Artisans in Bangladesh have been making high quality, sustainable crafts for generations. While the husbands generally collect the raw materials – bamboo, cane, wood etc. – from local, adjacent districts, the women stay at home making the crafts. These types of plants are some of the fastest to regenerate, and being locally sourced, already mitigate many of the environmental problems seen in large scale manufacturing of similar products. The key products made in Narail District are bamboo baskets (dhama, chalan, chatai, etc.), trays (kula), fishing crafts (khalai), cane products, and nakshi kantha embroidered quilts by special order. Nakshi kantha are traditionally made from recycled cloth, from old saris, for example, and woven into quilts with beautiful motifs. Intricate wooden statues are also made by at least 10 of the artisans in Bhadulidanga para slum, who were trained by the famous artist SM Sultan. These products are widely used in homes, and known for their high quality. These crafts are also a special attraction of the Hindu festivals held around the region. Internationally, there is likely keen interest in sustainable products such as these as well.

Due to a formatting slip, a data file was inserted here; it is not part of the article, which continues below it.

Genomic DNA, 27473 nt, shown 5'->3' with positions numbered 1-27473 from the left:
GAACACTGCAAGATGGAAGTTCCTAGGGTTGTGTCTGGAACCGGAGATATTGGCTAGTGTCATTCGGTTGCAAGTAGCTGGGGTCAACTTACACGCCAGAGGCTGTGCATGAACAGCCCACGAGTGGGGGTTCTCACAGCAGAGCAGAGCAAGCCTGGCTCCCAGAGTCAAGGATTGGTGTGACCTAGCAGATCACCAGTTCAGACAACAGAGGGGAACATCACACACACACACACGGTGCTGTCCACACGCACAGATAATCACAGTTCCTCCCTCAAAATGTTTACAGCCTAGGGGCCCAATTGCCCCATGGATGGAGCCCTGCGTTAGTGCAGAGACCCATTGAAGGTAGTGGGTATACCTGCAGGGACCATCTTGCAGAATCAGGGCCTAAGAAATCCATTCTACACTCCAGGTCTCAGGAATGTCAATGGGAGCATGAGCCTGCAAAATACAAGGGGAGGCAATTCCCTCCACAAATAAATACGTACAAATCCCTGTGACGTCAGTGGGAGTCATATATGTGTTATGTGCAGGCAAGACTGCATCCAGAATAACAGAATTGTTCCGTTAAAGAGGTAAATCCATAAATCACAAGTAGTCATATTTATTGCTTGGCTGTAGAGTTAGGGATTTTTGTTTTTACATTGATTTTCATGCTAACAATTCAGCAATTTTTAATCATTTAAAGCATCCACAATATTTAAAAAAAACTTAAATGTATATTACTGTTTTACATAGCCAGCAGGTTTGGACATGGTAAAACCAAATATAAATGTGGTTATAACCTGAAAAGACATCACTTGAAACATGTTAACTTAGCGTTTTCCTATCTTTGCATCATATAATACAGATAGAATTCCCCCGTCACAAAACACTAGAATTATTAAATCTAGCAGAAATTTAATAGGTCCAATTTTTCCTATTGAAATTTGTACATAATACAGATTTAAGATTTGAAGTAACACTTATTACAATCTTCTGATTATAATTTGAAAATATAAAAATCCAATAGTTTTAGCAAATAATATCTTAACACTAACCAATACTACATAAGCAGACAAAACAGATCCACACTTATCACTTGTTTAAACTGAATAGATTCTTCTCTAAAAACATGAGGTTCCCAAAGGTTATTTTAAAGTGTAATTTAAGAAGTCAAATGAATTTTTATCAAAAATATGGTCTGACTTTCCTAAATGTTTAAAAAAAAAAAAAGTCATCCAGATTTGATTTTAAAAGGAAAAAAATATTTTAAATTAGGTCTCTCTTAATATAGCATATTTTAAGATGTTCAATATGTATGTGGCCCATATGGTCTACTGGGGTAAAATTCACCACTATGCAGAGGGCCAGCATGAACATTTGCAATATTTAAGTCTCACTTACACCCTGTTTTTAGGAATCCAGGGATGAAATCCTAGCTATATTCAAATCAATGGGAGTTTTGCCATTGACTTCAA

Despite a high demand for their products, these women face challenges in bringing their products to market and selling at an adequate profit. These include a lack of storage space at home, damaged products from being left out in the elements, and thus a heavy loss of income during the rainy and winter seasons. A limited sales window – twice a week in the space in front of the public toilet – is not conducive for making a profit. Additionally, they must accompany their husbands to this market, and the public toilet is primarily for men. Due to these obstacles, women often do not receive a fair price for the value of the products they offer. During interviews with local stakeholders, one artisan said dejectedly that, “Despite all the hard work, there is a lack of proper buyers,” and as a result she doesn’t get the right prices. A few local traders buy their goods and sell them in their temporary shops, but there is no access to larger markets, despite demand for the products. Some crafts, such as nakshi katha, are highly time consuming to make, and risky without a secure buyer.